“We have to defend ourselves against our own school district,” which is “setting up our schools to fail,” he said.

“We’re looking at schools being constantly destabilized with models that just don’t work – just moving children around – and no accountability when they don’t work,” he said.

There’s evidence that the alternative strategy works.  Logan Square Neighborhood Association’s community schools are nationally acclaimed, and in a high-poverty, high-crime area on the Southwest Side, Brighton Park Neighborhood Council has worked for eight years in schools and seen steady improvement in  achievement levels.

BPNC’s full-service community schools provide afterschool academic support for struggling kids and homework help for others, followed by two hours of enrichment activity – music, art, drama, sports, “everything you can think of,” said Patrick Brosnan.

There’s ESL, GED, citizenship, and computer classes for parents, aimed at assisting them in supporting their children in school. There’s parent and student leadership development.

Each school has a resource coordinator and a social worker.  Funding comes from the federal 21st Century Community Learning Centers program and other public and private sources.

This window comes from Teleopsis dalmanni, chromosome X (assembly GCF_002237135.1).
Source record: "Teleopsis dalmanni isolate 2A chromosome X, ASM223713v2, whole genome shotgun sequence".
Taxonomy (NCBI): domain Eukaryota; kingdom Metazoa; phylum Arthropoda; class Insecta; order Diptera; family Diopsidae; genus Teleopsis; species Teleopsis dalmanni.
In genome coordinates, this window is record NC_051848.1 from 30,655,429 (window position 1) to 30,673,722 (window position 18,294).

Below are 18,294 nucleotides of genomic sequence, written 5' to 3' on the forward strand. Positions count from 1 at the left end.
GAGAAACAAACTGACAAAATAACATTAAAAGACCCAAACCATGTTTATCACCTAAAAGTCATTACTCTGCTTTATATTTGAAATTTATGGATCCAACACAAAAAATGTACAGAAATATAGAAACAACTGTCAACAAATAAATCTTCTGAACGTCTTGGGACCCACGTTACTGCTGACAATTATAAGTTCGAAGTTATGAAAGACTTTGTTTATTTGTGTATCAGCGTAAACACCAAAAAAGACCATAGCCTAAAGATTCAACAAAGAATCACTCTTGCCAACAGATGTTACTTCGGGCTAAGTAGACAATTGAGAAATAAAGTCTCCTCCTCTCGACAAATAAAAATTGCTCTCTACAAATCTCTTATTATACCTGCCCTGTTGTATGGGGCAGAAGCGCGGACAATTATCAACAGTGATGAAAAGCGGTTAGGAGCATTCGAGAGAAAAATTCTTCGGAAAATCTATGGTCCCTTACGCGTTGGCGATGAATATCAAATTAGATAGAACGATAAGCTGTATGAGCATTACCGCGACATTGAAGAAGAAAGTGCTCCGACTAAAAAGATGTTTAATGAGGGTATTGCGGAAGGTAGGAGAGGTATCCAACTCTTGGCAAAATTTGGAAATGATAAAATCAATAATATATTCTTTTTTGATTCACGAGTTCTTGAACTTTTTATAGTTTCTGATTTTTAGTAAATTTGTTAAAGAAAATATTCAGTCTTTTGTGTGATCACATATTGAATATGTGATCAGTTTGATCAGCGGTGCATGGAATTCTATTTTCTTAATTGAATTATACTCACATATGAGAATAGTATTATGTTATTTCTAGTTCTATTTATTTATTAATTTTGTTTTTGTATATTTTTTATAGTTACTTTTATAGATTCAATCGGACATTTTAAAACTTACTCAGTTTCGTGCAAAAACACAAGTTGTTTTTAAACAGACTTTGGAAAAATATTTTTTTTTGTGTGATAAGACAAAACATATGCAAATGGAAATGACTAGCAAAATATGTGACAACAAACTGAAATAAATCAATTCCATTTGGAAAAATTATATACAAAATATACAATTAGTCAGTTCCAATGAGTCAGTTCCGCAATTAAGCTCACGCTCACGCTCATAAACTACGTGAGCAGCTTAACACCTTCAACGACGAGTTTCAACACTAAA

“It’s building ownership over the school and trying to promote the school as a center of the community,” Brosnan said.  “We’ve seen tremendous results in schools that have a lot of challenges.”

Soto has announced the legislature’s Chicago Educational Facilities Task Force will hold a hearing on CPS school actions on Thursday, December 1 at 10 a.m. at the Bilandic Building, 160 N. LaSalle.

The Chicago Teachers Union is holding a teach-in on stopping  school closings for teachers, parents, and community groups on Saturday, December 3 from 10 a.m. to 2 p.m. at King College Prep, 4445 S. Drexel.

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Occupy Austin, Occupy Bronzeville http://www.newstips.org/2011/10/occupy-austin-occupy-bronzeville/ Fri, 28 Oct 2011 21:51:06 +0000 http://www.newstips.org/?p=4873 Occupy Austin and Occupy Bronzeville, joined by people from Occupy Chicago, will begin a new drive to occupy foreclosures at actions on the West and South Sides tomorrow.